“Institutional system and practices need to be put in place. It will take time,” Justice Joseph, who was then the third senior-most judge of the Supreme Court said.

He expressed no regrets about conducting the unprecedented press conference where he along with three other judges of the Supreme Court, Justice Jasti Chelameswar, Justice Ranjan Gogoi, now the Chief Justice of India and Justice MB Lokur, had flagged off various other issues pertaining to the functioning of the top court.

Sharing details of his long and eventful career in the echelons of Indian judiciary, he said, “I started in the year 2000 in the High Court of Kerala as a judge, almost 10 years I was there. I went to Himachal Pradesh as the Chief Justice for three years. Thereafter, I came to the Supreme Court for five years and eight months. I did dispose of about 66,000 cases in Kerala, over 15,000 in Himachal Pradesh and over 8,000 cases in the Supreme Court. It is, therefore, a long satisfying career.”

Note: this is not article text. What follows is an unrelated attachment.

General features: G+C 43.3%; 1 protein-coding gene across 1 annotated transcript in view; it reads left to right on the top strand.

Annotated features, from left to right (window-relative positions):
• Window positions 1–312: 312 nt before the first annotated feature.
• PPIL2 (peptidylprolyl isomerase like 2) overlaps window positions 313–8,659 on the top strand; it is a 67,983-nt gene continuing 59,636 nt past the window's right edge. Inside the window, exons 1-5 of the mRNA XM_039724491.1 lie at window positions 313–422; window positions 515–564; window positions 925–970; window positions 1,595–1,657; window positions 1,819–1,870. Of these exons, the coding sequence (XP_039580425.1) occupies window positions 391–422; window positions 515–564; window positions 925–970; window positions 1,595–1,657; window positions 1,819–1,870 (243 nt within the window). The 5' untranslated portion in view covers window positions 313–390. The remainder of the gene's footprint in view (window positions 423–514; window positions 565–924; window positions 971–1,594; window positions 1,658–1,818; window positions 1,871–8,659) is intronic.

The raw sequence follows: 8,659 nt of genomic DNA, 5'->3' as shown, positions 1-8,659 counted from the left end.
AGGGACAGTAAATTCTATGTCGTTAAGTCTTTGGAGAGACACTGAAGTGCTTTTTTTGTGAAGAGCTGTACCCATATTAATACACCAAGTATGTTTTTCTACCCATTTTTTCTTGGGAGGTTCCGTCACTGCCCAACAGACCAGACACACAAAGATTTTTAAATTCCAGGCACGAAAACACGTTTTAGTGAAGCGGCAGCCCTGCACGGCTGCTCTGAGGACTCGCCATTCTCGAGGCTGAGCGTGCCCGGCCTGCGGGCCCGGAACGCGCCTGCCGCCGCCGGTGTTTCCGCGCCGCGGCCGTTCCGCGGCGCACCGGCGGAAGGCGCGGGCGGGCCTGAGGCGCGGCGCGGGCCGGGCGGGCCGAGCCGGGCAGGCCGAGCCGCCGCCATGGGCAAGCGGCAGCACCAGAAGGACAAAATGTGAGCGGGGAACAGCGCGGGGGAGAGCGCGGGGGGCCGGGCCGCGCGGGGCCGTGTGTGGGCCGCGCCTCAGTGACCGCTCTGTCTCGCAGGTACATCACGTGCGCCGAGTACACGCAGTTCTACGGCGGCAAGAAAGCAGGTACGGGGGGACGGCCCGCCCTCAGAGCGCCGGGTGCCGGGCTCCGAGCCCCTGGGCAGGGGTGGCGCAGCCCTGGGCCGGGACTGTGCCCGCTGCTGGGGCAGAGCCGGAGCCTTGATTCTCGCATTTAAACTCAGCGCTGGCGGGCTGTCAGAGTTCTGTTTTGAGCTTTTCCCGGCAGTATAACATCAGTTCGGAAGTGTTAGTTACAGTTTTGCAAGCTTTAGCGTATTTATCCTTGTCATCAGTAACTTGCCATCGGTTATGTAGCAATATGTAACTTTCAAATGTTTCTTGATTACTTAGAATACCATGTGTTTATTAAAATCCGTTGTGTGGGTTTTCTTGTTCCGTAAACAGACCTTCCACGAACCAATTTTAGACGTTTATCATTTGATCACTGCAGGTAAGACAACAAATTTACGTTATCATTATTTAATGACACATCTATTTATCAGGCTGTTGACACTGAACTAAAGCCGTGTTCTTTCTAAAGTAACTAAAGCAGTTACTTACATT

On being asked to react on allegations of corruption in the judiciary, Justice Joseph said the allegations are unfounded. He said, “I will never really agree that there is corruption in higher judiciary. If it is in the lower judiciary, it is the state’s concern. In the higher judiciary, it has not come to my notice.”




Shashi Tharoor: Why many people in India like Modi is a point worth understanding


That’s Shashi Tharoor, the man who sends netizens in a tizzy every time he posts words like floccinaucinihilipilification. Here he speaks to Manasi Y Mastakar about his latest release, The Paradoxical Prime Minister, politics and more…

Why did you feel the need to write the book? Given that it is apparently anti-Narendra Modi, aren’t you worried about facing a backlash?